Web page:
One of the great things about options is how flexible they can be. Traders can mix and match options contracts to custom create strategies which suit their needs. It’s a particularly valuable feature for precisely defining the amount of risk a strategy can have.
Being able to define risk (i.e. decide how much you are willing to lose if the trade goes against you) is especially important when options are expensive. When the market is more volatile, options become more expensive – and thus is becomes more difficult to adequately hedge your portfolio without overpaying.
If you are willing to cap the amount of gains your hedges can earn, you can significant lower the cost of the hedge – in other words, lower your risk. My favorite way to cheaply hedge a portfolio is by using a butterfly strategy.
An options butterfly is a 3-legged trade where you buy (sell) the “wings” and sell (buy) the “guts” twice as many times. That means the strategy takes the form of 1x2x1. For example buying a 50-55-60 call butterfly in stock means you are buying 1 each of the 50 and 60 calls, and selling 2 of the 55 calls. Selling a butterfly would be the same thing in reverse.
Buying a butterfly like the one I described can be used as a directional trade if you place it out-of-the-money. In the case of a call butterfly, you would place it above the current stock price and hope when the options expire the price is equal to the middle strike (the one you sold twice as much of).
The benefit of a butterfly spread is that you are lowering the cost of the trade because you are selling the middle strike twice as many times as you are buying the outside strikes. The challenge is you need to the stock to finish within the range of the outside strikes to make money, with max gain at the exact center.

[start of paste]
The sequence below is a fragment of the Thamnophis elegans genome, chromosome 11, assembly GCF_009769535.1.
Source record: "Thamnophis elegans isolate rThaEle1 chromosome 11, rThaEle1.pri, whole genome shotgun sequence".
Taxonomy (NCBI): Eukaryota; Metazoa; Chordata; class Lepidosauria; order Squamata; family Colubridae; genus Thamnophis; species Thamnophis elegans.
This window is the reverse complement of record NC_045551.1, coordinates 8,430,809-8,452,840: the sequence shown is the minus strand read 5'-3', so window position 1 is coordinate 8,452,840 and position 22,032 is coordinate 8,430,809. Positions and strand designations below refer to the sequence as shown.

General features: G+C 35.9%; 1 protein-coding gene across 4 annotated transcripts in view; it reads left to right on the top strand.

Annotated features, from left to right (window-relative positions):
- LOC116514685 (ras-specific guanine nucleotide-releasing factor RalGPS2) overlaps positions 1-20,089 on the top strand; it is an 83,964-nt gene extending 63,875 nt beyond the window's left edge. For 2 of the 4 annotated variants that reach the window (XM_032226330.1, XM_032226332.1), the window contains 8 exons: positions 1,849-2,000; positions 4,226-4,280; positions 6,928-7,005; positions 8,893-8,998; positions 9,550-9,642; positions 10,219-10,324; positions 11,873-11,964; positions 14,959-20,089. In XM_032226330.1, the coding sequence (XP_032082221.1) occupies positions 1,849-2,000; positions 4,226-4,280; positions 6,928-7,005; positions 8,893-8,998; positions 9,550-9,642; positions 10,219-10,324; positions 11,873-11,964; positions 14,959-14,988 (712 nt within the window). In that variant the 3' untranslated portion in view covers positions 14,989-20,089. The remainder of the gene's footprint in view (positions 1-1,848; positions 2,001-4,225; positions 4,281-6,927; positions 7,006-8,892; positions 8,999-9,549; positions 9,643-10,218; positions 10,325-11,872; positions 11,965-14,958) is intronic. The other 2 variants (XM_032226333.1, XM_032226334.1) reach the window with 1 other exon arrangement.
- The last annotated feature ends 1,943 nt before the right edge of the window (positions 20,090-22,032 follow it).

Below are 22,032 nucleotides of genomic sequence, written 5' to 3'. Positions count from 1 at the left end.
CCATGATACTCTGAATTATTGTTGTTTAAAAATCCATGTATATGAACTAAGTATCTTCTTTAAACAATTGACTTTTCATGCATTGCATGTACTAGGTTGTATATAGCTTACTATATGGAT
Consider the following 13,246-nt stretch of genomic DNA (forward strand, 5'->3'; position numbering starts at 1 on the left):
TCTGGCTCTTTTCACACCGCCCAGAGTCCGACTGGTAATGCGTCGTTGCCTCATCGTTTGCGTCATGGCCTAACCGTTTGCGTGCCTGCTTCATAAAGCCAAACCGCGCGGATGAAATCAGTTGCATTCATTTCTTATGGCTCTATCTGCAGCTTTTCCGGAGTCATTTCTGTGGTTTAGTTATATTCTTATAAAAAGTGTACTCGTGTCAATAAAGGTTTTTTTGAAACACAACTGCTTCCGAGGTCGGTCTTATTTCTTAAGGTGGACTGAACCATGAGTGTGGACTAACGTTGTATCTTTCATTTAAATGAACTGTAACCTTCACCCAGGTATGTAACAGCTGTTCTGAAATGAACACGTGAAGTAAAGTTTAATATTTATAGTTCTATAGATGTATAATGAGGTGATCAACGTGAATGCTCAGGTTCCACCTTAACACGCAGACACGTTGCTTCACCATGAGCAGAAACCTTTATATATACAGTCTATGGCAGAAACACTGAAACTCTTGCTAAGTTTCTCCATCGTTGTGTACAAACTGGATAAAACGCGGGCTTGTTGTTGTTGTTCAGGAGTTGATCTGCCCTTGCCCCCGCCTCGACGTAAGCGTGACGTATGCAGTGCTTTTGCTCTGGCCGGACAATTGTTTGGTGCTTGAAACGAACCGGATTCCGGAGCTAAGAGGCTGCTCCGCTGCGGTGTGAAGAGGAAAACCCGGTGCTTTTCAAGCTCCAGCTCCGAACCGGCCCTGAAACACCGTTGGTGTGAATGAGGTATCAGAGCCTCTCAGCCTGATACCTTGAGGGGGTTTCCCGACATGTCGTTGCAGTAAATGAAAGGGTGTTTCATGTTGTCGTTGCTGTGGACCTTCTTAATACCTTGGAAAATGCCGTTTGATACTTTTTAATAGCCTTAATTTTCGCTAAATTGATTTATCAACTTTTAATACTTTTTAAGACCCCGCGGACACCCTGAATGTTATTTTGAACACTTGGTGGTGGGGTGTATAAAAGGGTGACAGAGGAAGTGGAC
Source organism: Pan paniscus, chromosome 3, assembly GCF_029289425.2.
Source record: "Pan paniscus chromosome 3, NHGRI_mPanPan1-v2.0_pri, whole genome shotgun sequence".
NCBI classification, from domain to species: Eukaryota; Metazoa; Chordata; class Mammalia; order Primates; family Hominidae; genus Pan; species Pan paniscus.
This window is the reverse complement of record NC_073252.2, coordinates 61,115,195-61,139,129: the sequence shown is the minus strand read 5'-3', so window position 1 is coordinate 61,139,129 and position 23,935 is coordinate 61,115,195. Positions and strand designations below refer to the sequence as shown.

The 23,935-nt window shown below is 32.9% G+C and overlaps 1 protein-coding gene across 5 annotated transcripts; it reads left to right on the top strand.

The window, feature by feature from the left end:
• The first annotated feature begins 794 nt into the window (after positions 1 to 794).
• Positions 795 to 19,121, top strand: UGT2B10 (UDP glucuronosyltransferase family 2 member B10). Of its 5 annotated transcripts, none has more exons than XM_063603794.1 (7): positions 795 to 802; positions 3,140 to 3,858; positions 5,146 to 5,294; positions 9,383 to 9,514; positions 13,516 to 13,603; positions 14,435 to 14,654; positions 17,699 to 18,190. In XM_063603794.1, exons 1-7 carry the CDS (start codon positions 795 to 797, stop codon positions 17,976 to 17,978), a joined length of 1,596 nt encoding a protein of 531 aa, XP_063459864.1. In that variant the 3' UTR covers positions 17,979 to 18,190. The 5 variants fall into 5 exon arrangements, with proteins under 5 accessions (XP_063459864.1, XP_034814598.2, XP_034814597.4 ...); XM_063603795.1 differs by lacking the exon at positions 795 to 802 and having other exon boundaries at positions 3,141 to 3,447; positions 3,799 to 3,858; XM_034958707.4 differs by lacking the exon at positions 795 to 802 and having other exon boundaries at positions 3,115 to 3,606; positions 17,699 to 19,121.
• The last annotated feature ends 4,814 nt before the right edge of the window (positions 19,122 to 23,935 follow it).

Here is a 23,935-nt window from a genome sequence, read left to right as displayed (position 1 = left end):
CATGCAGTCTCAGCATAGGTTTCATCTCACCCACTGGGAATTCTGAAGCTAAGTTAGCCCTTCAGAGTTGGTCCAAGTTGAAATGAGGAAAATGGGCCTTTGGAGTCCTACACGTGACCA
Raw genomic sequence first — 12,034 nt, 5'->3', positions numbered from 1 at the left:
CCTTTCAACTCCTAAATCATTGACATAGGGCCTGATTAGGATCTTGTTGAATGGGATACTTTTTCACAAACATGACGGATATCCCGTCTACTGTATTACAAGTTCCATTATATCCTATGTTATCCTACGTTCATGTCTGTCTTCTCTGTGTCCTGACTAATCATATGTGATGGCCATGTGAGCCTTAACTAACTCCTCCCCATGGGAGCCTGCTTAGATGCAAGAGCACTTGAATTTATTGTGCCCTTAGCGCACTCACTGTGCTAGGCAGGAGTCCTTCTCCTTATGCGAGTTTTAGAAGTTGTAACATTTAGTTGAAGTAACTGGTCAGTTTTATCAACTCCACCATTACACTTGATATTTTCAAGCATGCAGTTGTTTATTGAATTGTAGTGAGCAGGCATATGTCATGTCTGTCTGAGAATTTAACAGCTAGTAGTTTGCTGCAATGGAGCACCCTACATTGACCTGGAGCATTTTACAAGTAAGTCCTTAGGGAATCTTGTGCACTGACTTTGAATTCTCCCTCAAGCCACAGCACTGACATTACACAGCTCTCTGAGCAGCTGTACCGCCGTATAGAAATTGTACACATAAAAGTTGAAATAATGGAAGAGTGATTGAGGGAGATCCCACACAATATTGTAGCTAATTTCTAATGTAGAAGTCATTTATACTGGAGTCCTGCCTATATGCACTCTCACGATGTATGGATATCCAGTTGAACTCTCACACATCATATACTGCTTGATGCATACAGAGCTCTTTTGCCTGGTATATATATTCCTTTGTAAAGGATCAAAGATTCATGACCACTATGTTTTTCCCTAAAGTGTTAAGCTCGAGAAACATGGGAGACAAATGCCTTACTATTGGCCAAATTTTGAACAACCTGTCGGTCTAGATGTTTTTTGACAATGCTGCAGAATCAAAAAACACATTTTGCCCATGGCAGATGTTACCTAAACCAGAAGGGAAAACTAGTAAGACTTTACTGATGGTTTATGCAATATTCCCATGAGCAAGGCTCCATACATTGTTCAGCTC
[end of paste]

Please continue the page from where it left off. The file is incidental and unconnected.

What’s intriguing is someone used a call butterfly in iPath S&P 500 VIX Short-Term Futures ETN (NYSE: VXX) this past week as a short-term hedge against a 20% or so spike in volatility.
VXX is an exchange traded product which tracks the first two futures month for the VIX. It makes it easy for just about anyone to trade short-term volatility just like trading a stock. That’s why VXX is very popular and heavily traded.
By purchasing an out-of-the-money call butterfly in VXX, the strategist is hedging against (or possibly betting on) a higher move in volatility, but not too high. More specifically, the trade is the November 30th 42-45-48 call butterfly, placed with VXX at just around $39, for a cost of just $0.22.
That means the VXX needs to be between roughly $42 and $48 on next Friday’s expiration for the trade to make money. The max gain on the trade is at $45, where the trader would make the distance between the wings and center, or $3, minus the cost of the trade ($0.22) for a total of $2.78. Max loss is only the $0.22 spent on premium.
The strategist placed this trade 12,000 x 24,000, x 12,000 times, which is about as big of a butterfly trade as you’ll ever see. It also means the max loss on the trade is $264,000, but max gain could be as high as $3.3 million. While max gain isn’t likely, the strategy technically makes money anywhere between $42.22 and $47.78, which is a pretty wide range for such a cheap trade.
I love using butterflies as a hedge against volatility, just like this trade does. If you believe there’s a cap on high how VXX can go (which is reasonable since volatility is already much higher than normal), this is nearly an ideal way to hedge. Plus, if you want to buy more time, you could easily the December 7th butterfly at the same strikes for just about $0.25!$500 into $678,906?
If you had followed Jay Soloff’s 2018 trades, with a little luck, you could’ve turned $500 into as much as $678,906.
That sounds unbelievable. But you gotta see how it’s possible.
If you can scrounge together $500 in cash, it could’ve been worth a small fortune today.
Check out how it could’ve happened for you, click here.